It's a challenging problem and I think the bottom line is risk. Pharma isn't interested in rare diseases with such a limited number of patients, like my son's disease, because the risk to treat a patient where a potentially adverse reaction can happen is a risky unknown. The decision becomes whether or not the risk is worth the benefit and what the benefit is when treating such a small number of patients. When there is a larger group of patients, there's also a bigger commercial upside and it's likely worth the risk to explore treatments. Several ideas have been proposed for getting ultra-rare diseases an alternate path to drug therapy, including getting more regulatory support or building collective treatment for ultra-rare diseases. Insurance providers could also potentially pay for the research and development of drug therapies because their spend burden is high over the lifetime of a patient. I don't know what the future holds, but I do know that we need more people in drug development so ideas can be tried and tested.
Raising Rare Podcast
CONNECT WITH EFFIE PARKS
Built Ford Tough Facebook Group
July 22, 2021
Welcome to episode 3 of season 6 of the HOT for your Health podcast where we offer you bleeding edge conversations on health, science and culture with leading medical experts and fascinating people from all walks of life. In season 6, we revisit themes from the www.womenshealthconversations.com “Best of Life” Summit where the membership community www.ajles.life was launched for 40-60+yo women living Ageless. Authentic. Indefinable in passionate pursuit of the BEST of LIFE. Sound like a place for you? Check it out at www.ajles.life Authenticity is your SUPERPOWER! In this episode of HOT for your HEALTH, Lynn Banazak, MBA, Health Innovation Executive and Health Futurist talks about how to make workplace and homelife authenticity your superpower. Sometimes we feel like truly being ourselves and living in passionate pursuit of the best in life will hold us back in the workplace. Lynn proposes that the freedom and productivity of exercising “Authenticity” is actually your superpower.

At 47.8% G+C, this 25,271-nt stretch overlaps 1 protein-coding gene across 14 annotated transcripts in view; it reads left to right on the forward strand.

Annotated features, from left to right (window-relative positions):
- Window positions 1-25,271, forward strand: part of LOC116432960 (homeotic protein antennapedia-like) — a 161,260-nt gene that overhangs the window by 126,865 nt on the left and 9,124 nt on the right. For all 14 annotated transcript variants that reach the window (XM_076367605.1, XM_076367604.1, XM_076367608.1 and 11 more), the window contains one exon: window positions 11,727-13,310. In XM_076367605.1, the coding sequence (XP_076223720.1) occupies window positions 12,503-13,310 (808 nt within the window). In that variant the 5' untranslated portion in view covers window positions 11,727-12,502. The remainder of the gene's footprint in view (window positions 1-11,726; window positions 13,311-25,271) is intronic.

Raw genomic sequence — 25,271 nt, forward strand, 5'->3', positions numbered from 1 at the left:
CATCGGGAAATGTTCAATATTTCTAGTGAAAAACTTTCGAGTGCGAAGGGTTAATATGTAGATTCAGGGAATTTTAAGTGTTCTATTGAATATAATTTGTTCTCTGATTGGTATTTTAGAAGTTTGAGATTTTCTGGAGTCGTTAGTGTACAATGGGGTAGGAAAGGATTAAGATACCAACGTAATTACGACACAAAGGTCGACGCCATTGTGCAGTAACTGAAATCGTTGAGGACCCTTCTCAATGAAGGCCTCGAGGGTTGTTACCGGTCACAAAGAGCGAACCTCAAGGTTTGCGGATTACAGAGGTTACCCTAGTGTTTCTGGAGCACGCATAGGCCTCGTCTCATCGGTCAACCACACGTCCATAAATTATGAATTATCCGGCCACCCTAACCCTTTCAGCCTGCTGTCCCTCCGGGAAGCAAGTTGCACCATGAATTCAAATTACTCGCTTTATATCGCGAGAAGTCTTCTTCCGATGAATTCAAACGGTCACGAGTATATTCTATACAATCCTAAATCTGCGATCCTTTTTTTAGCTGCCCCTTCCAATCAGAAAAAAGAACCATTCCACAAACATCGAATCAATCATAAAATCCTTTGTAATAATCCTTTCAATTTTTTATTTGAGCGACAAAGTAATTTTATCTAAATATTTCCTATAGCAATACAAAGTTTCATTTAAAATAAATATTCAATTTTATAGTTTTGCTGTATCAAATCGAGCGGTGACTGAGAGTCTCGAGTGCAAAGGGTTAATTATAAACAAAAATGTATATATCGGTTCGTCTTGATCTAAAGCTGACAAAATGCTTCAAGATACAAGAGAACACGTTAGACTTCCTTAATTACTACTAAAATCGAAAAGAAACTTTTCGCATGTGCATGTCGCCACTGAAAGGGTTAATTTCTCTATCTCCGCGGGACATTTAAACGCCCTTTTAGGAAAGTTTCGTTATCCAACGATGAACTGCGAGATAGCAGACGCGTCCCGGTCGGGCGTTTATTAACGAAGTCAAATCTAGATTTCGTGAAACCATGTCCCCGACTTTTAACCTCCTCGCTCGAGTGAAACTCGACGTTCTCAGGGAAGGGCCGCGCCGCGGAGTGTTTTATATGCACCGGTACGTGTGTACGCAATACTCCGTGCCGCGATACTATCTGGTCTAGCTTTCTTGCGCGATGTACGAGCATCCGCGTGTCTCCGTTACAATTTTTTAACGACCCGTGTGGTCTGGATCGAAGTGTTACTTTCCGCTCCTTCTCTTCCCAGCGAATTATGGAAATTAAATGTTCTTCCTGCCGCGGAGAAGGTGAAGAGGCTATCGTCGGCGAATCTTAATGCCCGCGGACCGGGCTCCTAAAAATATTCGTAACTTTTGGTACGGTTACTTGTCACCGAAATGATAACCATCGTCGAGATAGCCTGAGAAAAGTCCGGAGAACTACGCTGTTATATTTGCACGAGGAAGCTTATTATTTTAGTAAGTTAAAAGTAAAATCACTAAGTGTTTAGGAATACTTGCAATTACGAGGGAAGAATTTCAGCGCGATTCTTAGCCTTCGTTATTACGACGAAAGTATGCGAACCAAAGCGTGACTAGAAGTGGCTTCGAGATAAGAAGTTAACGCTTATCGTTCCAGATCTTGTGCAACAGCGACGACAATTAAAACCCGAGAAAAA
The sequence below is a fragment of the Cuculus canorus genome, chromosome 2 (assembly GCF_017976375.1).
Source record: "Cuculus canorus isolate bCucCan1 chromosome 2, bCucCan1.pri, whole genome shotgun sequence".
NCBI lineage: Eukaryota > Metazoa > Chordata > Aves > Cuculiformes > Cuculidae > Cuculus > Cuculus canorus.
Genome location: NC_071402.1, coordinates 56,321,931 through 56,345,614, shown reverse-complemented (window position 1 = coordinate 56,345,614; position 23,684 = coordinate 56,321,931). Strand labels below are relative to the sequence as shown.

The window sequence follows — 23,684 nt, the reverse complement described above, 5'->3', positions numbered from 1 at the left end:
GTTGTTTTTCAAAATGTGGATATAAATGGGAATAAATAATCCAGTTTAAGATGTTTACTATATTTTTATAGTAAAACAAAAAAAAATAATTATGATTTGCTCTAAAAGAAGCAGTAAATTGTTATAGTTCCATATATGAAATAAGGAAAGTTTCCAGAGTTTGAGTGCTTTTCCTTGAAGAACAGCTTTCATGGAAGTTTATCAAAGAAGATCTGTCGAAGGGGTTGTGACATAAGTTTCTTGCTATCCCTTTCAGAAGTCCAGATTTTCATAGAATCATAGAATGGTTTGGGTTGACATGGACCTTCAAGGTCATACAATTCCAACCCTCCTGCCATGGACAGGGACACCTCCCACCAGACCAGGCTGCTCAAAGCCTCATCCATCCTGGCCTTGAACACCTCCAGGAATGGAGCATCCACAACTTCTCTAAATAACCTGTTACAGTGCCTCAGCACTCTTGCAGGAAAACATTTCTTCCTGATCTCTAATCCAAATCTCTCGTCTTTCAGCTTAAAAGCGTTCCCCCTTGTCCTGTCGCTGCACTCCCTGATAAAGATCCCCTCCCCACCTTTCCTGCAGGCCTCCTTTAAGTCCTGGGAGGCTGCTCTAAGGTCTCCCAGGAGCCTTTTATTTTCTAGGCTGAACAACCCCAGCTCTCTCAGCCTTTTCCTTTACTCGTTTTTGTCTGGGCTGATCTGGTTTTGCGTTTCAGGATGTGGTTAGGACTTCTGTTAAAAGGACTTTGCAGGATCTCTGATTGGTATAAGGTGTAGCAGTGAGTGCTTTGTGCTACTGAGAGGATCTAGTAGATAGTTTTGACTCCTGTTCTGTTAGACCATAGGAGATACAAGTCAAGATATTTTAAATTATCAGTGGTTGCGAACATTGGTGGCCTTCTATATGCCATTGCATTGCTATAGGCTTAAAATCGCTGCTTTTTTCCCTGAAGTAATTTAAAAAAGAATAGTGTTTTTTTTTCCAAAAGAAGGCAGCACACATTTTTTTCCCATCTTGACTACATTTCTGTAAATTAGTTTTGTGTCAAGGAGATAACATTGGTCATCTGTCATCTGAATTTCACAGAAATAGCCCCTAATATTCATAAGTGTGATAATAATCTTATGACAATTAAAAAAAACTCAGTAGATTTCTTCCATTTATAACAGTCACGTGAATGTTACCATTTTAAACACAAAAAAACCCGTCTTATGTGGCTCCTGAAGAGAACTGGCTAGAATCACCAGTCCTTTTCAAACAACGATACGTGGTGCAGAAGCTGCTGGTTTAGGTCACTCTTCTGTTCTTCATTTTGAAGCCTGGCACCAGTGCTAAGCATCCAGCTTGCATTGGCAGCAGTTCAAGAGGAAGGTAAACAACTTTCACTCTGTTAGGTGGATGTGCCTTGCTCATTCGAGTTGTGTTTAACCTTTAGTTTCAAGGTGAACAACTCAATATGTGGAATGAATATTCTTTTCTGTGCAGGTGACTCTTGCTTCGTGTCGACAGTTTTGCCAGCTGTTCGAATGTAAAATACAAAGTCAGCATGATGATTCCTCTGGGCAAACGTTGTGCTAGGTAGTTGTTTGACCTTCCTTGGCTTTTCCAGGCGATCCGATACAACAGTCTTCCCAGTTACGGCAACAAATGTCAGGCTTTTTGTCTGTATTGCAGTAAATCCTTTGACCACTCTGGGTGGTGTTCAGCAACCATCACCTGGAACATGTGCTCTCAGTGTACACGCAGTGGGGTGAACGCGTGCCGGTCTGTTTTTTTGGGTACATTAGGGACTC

July 22, 2021
"During my medical school clerkships, an attending recognized a truth within me that I’d hidden for many years. Just a few hours into my pediatrics rotation, the attending asked me, 'You had a rough childhood, didn’t you?' I was astonished. How had he known? I asked him, needing to know what gave away my most deeply kept secret. And he said something that surprised me. 'You don’t react. When patients tell you about risky behaviors, you treat them like regular people and just keep talking to them. You don’t look shocked by anything they say.' I accepted his insight and started to notice how different my interactions with patients were. That secret part of me led to a deep, intuitive understanding of patients who were often unseen and unheard. Because for much of my early life, I was not seen or heard by people who I desperately needed to have protect me. I spent several years as a homeless teen in Hollywood before my life finally stabilized, but the scars remained." Sheryl Recinos is a hospitalist and author of Hindsight: Coming of age on the streets of Hollywood. She shares her story and discusses her KevinMD article, "The story of how a homeless teen became a physician." (https://www.kevinmd.com/blog/2019/05/the-story-of-how-a-homeless-teen-became-a-physician.html)